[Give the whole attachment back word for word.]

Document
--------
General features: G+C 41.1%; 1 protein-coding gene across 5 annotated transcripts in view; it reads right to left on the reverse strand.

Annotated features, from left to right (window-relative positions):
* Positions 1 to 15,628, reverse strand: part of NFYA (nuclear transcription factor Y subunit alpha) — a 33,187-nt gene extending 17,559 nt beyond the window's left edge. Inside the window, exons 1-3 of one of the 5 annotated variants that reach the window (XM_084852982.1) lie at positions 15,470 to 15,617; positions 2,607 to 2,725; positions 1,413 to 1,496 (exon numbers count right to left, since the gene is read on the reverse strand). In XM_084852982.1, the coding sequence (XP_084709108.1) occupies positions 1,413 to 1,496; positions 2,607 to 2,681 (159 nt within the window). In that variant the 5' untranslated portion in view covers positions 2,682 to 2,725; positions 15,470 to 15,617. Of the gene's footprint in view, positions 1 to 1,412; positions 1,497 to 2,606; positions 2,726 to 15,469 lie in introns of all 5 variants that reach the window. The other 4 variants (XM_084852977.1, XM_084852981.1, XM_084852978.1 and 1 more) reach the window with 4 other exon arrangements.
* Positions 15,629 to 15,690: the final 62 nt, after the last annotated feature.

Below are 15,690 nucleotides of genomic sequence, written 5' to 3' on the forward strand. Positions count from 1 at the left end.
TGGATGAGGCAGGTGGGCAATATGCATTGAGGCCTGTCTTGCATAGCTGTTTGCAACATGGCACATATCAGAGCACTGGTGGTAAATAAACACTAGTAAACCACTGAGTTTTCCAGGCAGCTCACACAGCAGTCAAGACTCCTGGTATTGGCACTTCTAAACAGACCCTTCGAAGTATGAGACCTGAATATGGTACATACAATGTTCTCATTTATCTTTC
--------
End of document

General features: G+C 41.1%; 1 protein-coding gene across 5 annotated transcripts in view; it reads right to left on the reverse strand.

Annotated features, from left to right (window-relative positions):
* Positions 1 to 15,628, reverse strand: part of NFYA (nuclear transcription factor Y subunit alpha) — a 33,187-nt gene extending 17,559 nt beyond the window's left edge. Inside the window, exons 1-3 of one of the 5 annotated variants that reach the window (XM_084852982.1) lie at positions 15,470 to 15,617; positions 2,607 to 2,725; positions 1,413 to 1,496 (exon numbers count right to left, since the gene is read on the reverse strand). In XM_084852982.1, the coding sequence (XP_084709108.1) occupies positions 1,413 to 1,496; positions 2,607 to 2,681 (159 nt within the window). In that variant the 5' untranslated portion in view covers positions 2,682 to 2,725; positions 15,470 to 15,617. Of the gene's footprint in view, positions 1 to 1,412; positions 1,497 to 2,606; positions 2,726 to 15,469 lie in introns of all 5 variants that reach the window. The other 4 variants (XM_084852977.1, XM_084852981.1, XM_084852978.1 and 1 more) reach the window with 4 other exon arrangements.
* Positions 15,629 to 15,690: the final 62 nt, after the last annotated feature.

Below are 15,690 nucleotides of genomic sequence, written 5' to 3' on the forward strand. Positions count from 1 at the left end.
TGGATGAGGCAGGTGGGCAATATGCATTGAGGCCTGTCTTGCATAGCTGTTTGCAACATGGCACATATCAGAGCACTGGTGGTAAATAAACACTAGTAAACCACTGAGTTTTCCAGGCAGCTCACACAGCAGTCAAGACTCCTGGTATTGGCACTTCTAAACAGACCCTTCGAAGTATGAGACCTGAATATGGTACATACAATGTTCTCATTTATCTTTC